Emotional vitality and incident coronary heart disease - Benefits of healthy psychological functioning
ABSTRACT The potentially toxic effects of psychopathology and poorly regulated emotion on physical health have long been considered, but less work has addressed whether healthy psychological functioning may also benefit physical health. Emotional vitality--characterized by a sense of energy, positive well-being, and effective emotion regulation--has been hypothesized to reduce risk of heart disease, but no studies have examined this relationship.
To examine whether emotional vitality is associated with reduced risk of coronary heart disease (CHD). Secondary aims are to consider whether effects are independent of negative emotion and how they may occur.
A prospective population-based cohort study.
National Health and Nutrition Examination Survey I and follow-up studies (a probability sample of US adults).
Six thousand twenty-five men and women aged 25 to 74 years without CHD at baseline, followed up for a mean 15 years after the baseline interview.
Measures of incident CHD were obtained from hospital records and death certificates. During the follow-up period, 1141 cases of incident CHD occurred.
At the baseline interview (1971-1975), participants completed the General Well-being Schedule from which we derived a measure of emotional vitality. Compared with individuals with low levels, those reporting high levels of emotional vitality had multivariate-adjusted relative risks of 0.81 (95% confidence interval, 0.69-0.94) for CHD. A dose-response relationship was evident (P < .001). Significant associations were also found for each individual emotional vitality component with CHD, but findings with the overall emotional vitality measure were more reliable. Further analyses suggested that one way in which emotional vitality may influence coronary health is via health behaviors. However, the effect remained significant after controlling for health behaviors and other potential confounders, including depressive symptoms or other psychological problems.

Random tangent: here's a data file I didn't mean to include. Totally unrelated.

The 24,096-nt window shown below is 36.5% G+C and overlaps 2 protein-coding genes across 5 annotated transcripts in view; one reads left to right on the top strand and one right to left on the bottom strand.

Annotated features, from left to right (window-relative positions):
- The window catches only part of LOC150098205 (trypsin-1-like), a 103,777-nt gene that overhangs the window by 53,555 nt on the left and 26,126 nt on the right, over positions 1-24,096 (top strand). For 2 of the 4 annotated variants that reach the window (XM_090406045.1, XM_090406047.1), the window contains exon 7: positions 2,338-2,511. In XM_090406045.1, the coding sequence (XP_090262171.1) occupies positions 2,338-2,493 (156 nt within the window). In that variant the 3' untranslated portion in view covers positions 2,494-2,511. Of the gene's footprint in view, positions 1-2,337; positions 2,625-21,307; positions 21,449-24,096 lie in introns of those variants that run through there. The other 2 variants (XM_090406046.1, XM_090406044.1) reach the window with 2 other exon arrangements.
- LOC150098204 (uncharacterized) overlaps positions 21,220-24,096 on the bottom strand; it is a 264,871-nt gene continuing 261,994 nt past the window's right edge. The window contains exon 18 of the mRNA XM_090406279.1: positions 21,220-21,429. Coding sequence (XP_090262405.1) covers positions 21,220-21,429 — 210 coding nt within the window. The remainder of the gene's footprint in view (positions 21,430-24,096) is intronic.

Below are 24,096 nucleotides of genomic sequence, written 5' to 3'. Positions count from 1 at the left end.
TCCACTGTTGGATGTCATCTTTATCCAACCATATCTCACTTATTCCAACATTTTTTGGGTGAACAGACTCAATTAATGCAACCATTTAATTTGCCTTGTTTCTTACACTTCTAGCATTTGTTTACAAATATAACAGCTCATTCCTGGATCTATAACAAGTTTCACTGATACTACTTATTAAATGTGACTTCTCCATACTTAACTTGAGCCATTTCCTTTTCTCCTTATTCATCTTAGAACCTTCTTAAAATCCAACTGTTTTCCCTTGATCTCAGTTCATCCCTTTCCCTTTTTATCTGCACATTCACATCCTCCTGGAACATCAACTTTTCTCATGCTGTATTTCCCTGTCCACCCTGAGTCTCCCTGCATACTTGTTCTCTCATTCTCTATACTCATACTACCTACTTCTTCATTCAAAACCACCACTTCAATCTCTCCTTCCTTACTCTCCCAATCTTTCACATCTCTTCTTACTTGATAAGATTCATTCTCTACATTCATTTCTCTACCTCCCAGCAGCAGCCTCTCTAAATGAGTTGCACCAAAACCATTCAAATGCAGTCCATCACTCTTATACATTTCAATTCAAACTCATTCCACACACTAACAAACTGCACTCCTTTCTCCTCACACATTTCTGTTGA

Emotional vitality may protect against risk of CHD in men and women.
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Article: Emotional vitality and incident coronary heart disease - Benefits of healthy psychological functioning
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ABSTRACT: Meditation has been found to be an efficient strategy for coping with stress in healthy individuals and in patients with psychosomatic disorders. The main objective of the present study was to investigate the psychophysiological mechanisms of beneficial effects of meditation on cardiovascular reactivity. We examined effects of long-term Sahaja Yoga meditation on cardiovascular reactivity during affective image processing under "unregulated" and "emotion regulation" conditions. Twenty two experienced meditators and 20 control subjects participated in the study. Under "unregulated" conditions participants were shown neutral and affective images and were asked to attend to them. Under "emotion regulation" conditions they down-regulated negative affect through reappraisal of negative images or up-regulated positive affect through reappraisal of positive images. Under "unregulated" conditions while anticipating upcoming images meditators vs. controls did not show larger pre-stimulus total peripheral resistance and greater cardiac output for negative images in comparison with neutral and positive ones. Control subjects showed TPR decrease for negative images only when they consciously intended to reappraise them (i.e. in the "emotion regulation" condition). Both meditators and controls showed comparable cardiovascular reactivity during perception of positive stimuli, whereas up-regulating of positive affect was associated with more pronounced cardiac activation in meditators. The findings provide some insight into understanding the beneficial influence of meditation on top-down control of emotion and cardiovascular reactivity. Copyright © 2015. Published by Elsevier B.V.International journal of psychophysiology: official journal of the International Organization of Psychophysiology 01/2015; 95(3). DOI:10.1016/j.ijpsycho.2015.01.002 · 2.65 Impact Factor
10/2011; 1(3):307-314. DOI:10.5502/ijw.v1i3.1
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